Back and forth motion


by viciam
Tags: motion
viciam
viciam is offline
#1
Dec5-13, 03:48 PM
P: 27
Hi guys,

I'm not a physicist or a mathematician but I have a question which will probably sound silly to you all

I need to know what that motion is called when you have an object and it moves up and down. But it gains more momentum every time it reaches the top so when it drops it goes down further and faster and when it reaches the maximum bottom it comes back up even faster and further and this cycle just keeps repeating. On every completion of up and down movement it goes further and further down and further and further up

In one word please tell me what this is called so I can google it. I inertia and reciprocating but this is not it. I know there's one word to describe this but I just can't remember it.

Thanks
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darkxponent
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#2
Dec5-13, 03:55 PM
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In a periodic motion object moves back and foirth about its mean position.

The kind of motion you are describing can be more precisely called a 'Simple Harmonic Motion'.

Now you can google those two terms i described above
AlephZero
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#3
Dec5-13, 04:08 PM
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Try "resonance".

But don't get sidetracked into crackpot websites about perpetual motion machines, "free energy", etc.

berkeman
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#4
Dec5-13, 04:12 PM
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Back and forth motion


Undamped forced oscillation:

http://www.nptel.iitm.ac.in/courses/...se_home_26.htm
viciam
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#5
Dec5-13, 05:11 PM
P: 27
These all sound pretty complicated.

I thought it was as simple as a pendulum swing or something
berkeman
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#6
Dec5-13, 05:32 PM
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Quote Quote by viciam View Post
These all sound pretty complicated.

I thought it was as simple as a pendulum swing or something
You need to be putting energy in with each swing, to get bigger oscillatory motion. And there needs to be very little damping, so the energy being added in does not get dissipated by the damping.
nasu
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#7
Dec5-13, 06:33 PM
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Quote Quote by viciam View Post
These all sound pretty complicated.

I thought it was as simple as a pendulum swing or something
Yes, you can do this with a swing. Either by pushing someone from outside or by yourself, flexing your legs at the right times. The amplitude increases at each cycle, up to a limit.
Can be modeled as a forced oscillator, as already mentioned.
But the math is not so simple, even for a "simple" pendulum, at large amplitudes.
viciam
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#8
Dec6-13, 02:40 PM
P: 27
This is exactly what I'm trying to find out. You see how the waves become larger and larger as they go along? I typed in increasing oscillations in Google to get this image.


Jilang
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#9
Dec6-13, 04:27 PM
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See page 4 of this about forced vibration.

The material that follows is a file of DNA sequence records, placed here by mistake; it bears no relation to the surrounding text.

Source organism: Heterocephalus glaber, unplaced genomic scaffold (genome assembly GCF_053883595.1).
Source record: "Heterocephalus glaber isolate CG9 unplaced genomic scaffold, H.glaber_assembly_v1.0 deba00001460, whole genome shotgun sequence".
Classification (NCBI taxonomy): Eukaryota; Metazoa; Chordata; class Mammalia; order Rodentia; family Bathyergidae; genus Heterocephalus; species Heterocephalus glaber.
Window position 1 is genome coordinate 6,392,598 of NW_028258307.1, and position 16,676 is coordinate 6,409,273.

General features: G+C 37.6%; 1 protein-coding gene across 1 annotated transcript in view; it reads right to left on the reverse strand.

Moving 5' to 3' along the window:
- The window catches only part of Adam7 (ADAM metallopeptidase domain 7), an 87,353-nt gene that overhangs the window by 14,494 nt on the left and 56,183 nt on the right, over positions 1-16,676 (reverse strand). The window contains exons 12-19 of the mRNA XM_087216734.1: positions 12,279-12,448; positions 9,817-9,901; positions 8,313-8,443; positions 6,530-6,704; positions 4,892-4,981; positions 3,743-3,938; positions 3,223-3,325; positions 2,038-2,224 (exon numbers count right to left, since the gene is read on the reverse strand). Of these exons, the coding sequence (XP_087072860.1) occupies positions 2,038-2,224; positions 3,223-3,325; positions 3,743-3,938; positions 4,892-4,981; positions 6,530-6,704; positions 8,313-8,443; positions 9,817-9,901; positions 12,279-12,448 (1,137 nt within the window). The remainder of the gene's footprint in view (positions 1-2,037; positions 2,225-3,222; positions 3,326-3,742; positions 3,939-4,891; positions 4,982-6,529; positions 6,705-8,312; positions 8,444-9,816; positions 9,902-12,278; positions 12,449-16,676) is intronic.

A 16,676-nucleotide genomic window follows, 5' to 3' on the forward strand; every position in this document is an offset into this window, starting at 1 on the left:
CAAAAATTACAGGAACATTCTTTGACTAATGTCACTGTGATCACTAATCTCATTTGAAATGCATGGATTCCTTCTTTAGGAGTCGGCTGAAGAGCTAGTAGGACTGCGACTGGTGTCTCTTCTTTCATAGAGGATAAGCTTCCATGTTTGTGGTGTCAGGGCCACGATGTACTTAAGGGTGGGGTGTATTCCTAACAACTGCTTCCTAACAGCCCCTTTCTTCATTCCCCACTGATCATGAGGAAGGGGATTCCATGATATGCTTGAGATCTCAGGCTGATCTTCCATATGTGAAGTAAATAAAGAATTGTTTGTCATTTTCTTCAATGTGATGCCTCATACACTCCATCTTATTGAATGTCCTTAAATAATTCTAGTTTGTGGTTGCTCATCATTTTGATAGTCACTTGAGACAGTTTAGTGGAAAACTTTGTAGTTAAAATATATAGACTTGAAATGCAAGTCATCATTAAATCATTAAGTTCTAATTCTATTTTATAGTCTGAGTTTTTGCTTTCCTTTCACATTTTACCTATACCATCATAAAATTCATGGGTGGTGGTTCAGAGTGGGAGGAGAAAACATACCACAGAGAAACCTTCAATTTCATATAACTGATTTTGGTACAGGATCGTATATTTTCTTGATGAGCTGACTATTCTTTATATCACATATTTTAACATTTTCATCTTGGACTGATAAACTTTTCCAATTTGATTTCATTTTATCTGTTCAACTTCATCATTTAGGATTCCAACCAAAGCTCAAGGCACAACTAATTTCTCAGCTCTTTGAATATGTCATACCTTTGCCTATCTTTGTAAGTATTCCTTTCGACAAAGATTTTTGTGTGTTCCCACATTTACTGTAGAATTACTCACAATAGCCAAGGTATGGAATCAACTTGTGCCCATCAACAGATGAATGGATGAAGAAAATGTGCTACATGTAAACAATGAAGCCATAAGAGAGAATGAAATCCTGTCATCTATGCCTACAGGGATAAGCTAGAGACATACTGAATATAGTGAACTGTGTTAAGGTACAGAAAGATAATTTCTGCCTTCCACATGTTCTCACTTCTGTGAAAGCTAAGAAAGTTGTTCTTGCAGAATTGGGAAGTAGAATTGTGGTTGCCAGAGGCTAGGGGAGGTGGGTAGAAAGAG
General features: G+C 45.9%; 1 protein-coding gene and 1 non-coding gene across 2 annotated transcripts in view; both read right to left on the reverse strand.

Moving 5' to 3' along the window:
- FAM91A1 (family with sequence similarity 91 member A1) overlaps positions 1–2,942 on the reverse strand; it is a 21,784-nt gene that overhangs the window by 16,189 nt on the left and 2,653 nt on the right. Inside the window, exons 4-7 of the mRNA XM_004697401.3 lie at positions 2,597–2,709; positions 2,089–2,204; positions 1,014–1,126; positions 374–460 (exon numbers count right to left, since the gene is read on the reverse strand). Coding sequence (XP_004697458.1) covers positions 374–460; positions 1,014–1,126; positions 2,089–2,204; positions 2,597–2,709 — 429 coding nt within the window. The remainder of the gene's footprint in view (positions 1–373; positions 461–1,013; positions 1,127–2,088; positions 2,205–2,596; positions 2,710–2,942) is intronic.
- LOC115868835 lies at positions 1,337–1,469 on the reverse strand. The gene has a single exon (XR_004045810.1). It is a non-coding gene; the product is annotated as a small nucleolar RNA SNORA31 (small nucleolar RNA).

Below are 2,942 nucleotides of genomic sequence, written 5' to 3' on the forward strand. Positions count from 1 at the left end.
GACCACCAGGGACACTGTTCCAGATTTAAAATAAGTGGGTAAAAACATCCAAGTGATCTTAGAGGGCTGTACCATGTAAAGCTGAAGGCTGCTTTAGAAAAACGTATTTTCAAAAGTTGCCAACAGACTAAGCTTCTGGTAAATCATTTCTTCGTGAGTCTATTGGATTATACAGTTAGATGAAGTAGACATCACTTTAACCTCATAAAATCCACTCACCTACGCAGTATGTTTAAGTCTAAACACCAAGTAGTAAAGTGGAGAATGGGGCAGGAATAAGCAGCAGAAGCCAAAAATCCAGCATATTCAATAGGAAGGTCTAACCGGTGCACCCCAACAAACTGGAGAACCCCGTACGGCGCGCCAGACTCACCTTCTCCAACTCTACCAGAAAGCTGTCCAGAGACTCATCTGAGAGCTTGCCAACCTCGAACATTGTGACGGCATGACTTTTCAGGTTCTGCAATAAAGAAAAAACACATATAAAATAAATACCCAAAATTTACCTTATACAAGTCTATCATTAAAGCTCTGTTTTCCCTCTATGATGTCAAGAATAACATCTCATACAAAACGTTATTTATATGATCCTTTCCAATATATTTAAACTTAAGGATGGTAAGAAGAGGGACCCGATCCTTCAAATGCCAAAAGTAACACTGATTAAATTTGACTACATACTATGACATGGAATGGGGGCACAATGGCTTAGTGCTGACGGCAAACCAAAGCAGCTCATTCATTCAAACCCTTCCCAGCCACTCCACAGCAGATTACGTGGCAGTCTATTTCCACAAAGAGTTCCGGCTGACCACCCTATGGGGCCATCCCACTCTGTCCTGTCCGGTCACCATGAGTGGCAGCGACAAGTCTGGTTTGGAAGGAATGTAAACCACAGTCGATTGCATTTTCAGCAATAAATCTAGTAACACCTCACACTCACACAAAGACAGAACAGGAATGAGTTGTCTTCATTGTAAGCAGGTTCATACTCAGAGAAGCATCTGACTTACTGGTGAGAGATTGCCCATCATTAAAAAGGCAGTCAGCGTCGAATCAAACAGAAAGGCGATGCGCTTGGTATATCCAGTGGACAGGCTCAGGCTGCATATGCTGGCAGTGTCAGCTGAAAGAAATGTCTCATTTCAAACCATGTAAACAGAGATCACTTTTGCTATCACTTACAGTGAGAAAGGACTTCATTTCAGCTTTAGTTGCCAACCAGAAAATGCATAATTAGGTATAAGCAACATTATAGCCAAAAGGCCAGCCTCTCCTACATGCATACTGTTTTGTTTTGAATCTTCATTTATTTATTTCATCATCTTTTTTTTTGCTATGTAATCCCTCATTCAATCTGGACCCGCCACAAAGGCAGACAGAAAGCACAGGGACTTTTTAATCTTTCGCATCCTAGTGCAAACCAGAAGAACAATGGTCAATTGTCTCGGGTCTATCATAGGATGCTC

http://www.stewartcalculus.com/data/...Orders_Stu.pdf
voko
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#10
Dec6-13, 09:46 PM
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A one-word description for this motion would be "impossible". Or "nonphysical". Or "imaginary". It does not exists in nature. The amplitude of oscillations may increase for a while, but then it will either reach some maximum level, or "bifurcate" into some other motion, which is a fancy way of saying "break into pieces".
berkeman
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#11
Dec6-13, 10:16 PM
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Quote Quote by voko View Post
A one-word description for this motion would be "impossible". Or "nonphysical". Or "imaginary". It does not exists in nature. The amplitude of oscillations may increase for a while, but then it will either reach some maximum level, or "bifurcate" into some other motion, which is a fancy way of saying "break into pieces".
One example of this oscillatory buildup which is very physical and non-destructive is the startup of a crystal oscillator. It starts with noise deviating the output of the oscillator amp a small amount, and the combination of positive & negative feedback builds up the oscillation slowly over many cycles until the oscillation limits itself at the nominal oscillator output amplitude.
voko
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#12
Dec6-13, 10:21 PM
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Quote Quote by berkeman View Post
One example of this oscillatory buildup which is very physical and non-destructive is the startup of a crystal oscillator. It starts with noise deviating the output of the oscillator amp a small amount, and the combination of positive & negative feedback builds up the oscillation slowly over many cycles until the oscillation limits itself at the nominal oscillator output amplitude.
So this reaches a maximum level, just like I said. It does not grow infinitely.
berkeman
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#13
Dec6-13, 10:28 PM
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Quote Quote by voko View Post
So this reaches a maximum level, just like I said. It does not grow infinitely.
Yes, absolutely. It just doesn't break into pieces like the Tacoma Narrows Bridge!


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